BELFAST - Plans to remove an outcropping of rock at the intersection of Routes 1 and 141 have gone at a geologic pace since they were proposed in 2013, despite the apparent efforts of city officials to move things along. Unlike past safety improvements delayed by the timelines of state agencies, the rock removal appeared to have been held up because the original cost estimate undershot actual bids by 50 percent or more.
City officials put the work out to bid four times based on an estimate that City Planner Wayne Marshall told the City Council was around $25,000-$30,000. On Tuesday, the Council accepted the lowest bid from the most recent open call: $58,000 from Rockport-based Farley & Son.
The discrepancy came on the heels of news earlier this month that a planned overhaul of Cross Street was similarly underestimated.
Like the Route 141 rock removal, the Cross Street improvements were put out to bid multiple times after real bids came in more than double the estimate. Cross Street was conceived on the back of a $500,000 Downtown Revitalization Grant awarded to the city in 2013 and initially projected to cost $600,000. On March 3, the Council approved $530,000 in city money for the project, bringing the potential total cost to over $1 million.
The Council overlooked the miscalculation for Cross Street based on what councilors judged to be good design work done as part of a combined design/engineering job by Portland-based Sebago Technics.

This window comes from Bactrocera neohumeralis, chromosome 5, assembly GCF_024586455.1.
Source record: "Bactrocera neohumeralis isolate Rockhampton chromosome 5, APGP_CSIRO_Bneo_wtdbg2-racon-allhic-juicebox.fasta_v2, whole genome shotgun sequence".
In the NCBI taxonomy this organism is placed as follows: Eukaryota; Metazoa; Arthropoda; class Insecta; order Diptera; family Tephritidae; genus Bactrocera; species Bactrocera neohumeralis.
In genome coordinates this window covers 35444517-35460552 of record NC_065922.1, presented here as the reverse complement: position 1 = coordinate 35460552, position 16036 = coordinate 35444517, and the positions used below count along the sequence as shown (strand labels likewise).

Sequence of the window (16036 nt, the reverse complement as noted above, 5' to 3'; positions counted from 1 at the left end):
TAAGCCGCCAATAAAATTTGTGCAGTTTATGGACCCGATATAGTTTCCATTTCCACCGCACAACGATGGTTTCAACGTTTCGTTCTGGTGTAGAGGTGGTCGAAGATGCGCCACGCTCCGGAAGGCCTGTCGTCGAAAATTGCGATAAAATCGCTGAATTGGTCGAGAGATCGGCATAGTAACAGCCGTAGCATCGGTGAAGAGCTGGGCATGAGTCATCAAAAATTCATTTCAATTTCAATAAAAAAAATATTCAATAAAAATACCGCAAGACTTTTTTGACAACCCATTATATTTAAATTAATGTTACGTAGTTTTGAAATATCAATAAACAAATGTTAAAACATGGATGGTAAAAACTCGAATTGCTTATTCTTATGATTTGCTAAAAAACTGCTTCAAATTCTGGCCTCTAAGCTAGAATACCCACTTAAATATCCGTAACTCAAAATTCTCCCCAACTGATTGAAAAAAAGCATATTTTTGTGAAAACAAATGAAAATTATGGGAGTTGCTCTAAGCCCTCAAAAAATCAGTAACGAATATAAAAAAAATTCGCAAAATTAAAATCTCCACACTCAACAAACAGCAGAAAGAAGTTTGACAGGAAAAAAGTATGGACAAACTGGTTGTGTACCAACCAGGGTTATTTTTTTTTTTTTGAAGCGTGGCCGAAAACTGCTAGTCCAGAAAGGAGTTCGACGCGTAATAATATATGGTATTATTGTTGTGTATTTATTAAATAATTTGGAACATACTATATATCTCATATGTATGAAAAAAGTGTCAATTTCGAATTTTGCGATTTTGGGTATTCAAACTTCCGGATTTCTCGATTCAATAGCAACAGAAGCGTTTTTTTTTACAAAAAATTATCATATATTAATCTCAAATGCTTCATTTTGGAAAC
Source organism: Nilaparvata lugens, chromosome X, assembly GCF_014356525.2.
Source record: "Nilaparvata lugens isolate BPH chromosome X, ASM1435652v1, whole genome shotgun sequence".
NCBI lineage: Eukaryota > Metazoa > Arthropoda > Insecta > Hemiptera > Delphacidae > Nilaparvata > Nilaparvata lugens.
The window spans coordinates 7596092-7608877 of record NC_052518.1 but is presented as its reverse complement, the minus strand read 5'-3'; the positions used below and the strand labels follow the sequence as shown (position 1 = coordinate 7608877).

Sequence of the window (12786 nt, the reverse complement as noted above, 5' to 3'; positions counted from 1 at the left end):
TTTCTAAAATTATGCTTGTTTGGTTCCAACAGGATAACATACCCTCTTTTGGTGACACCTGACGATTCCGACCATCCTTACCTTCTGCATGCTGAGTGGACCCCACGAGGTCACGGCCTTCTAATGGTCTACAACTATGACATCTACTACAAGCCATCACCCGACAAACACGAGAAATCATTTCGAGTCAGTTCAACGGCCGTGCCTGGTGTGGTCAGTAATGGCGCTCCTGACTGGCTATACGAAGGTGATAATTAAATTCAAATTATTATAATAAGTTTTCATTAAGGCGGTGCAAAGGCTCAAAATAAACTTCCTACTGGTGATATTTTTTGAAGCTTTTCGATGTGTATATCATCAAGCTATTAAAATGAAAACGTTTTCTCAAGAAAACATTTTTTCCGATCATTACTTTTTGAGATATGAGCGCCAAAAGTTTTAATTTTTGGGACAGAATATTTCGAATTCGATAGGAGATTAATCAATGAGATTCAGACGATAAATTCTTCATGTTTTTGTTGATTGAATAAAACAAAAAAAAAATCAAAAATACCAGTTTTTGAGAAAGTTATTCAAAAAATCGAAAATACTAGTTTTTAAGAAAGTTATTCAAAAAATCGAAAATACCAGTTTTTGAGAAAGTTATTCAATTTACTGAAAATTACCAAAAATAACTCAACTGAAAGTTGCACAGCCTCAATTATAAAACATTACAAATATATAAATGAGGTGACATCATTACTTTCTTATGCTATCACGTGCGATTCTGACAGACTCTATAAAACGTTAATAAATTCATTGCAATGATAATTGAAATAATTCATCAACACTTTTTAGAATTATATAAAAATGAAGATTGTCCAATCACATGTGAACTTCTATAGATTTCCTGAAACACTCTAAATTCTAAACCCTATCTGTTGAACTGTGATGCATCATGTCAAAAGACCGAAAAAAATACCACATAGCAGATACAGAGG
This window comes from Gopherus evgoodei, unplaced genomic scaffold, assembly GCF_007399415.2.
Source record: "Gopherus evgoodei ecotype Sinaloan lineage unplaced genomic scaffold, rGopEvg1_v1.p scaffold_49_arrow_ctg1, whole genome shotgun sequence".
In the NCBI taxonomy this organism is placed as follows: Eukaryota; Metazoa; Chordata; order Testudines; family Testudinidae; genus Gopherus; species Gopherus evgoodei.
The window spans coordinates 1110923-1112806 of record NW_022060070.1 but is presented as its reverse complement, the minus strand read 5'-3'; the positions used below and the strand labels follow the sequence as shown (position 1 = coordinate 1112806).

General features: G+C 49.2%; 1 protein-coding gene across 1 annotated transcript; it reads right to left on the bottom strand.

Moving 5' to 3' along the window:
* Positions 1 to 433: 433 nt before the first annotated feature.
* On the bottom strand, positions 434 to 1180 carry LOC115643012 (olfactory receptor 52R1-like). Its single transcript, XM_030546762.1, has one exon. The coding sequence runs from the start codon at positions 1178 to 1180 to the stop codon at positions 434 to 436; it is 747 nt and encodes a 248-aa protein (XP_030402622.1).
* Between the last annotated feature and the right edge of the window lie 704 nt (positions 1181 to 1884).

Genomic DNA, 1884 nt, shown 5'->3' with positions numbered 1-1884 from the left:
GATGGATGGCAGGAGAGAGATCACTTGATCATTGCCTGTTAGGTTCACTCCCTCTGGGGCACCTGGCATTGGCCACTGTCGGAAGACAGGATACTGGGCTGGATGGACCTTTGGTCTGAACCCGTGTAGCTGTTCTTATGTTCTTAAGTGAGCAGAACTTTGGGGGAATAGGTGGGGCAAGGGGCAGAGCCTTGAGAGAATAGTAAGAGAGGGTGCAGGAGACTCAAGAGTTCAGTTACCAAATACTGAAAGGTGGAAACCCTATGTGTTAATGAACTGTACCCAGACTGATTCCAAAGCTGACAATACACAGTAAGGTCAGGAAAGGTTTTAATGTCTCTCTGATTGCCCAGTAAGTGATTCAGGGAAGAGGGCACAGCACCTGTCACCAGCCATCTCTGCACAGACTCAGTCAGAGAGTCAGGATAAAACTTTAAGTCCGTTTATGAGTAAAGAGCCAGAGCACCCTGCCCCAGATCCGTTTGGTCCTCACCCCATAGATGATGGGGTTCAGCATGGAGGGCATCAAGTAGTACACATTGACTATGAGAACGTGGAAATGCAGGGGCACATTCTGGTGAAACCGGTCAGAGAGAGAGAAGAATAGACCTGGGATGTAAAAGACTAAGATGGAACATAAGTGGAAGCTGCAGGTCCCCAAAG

Several Councilors questioned Marshall about the discrepancies. In both cases, the city planner noted that the engineering firms were picked by the Council through a competitive bid process. Marshall previously said that Sebago Technics had reported misjudging the cost of materials in this part of the state. On Tuesday, he said the same may have been a factor in the Route 141 estimate, which was done by a different firm.
“We need to get engineering firms that know what the heck they’re doing,” said Councilor Eric Sanders.
Councilor Mike Hurley took a similar view. He suggested the city get a performance guarantee from engineers in the future.
“Something where there’s a penalty for completely missing the target,” he said.
Assistant City Planner Sadie Lloyd said the contract for the rock ledge removal is still subject to approval by the Federal Highway Administration. If accepted, the higher-than-expected cost “would leave very little money” for electrical work needed for new flashing signs on Route 1 to slow traffic and alert drivers to a crosswalk just east of the intersection, she said.
In other business, the Council:
• Approved a number of requests to use city facilities and streets in the spring and summer, including:
– A Hawaiian-themed community gathering to be put on by the city’s parks and recreation department, the Waldo County Y and Our Town Belfast. The event will close Main Street between High Street and Church Street for a half-hour on April 1.
– The Trek Across Maine multi-day bicycle ride fundraiser, which traditionally ends in Belfast.
– Earth Day events, including a waiver of the fee to use of the Boathouse in exchange for some kind of community service, to be determined. Mayor Walter Ash suggested that organizers adopt a portion of the Passy Rail Trail to keep clean.
• Approved new rules that would require owners of moorings in the outer harbor to use them every other year at a minimum.
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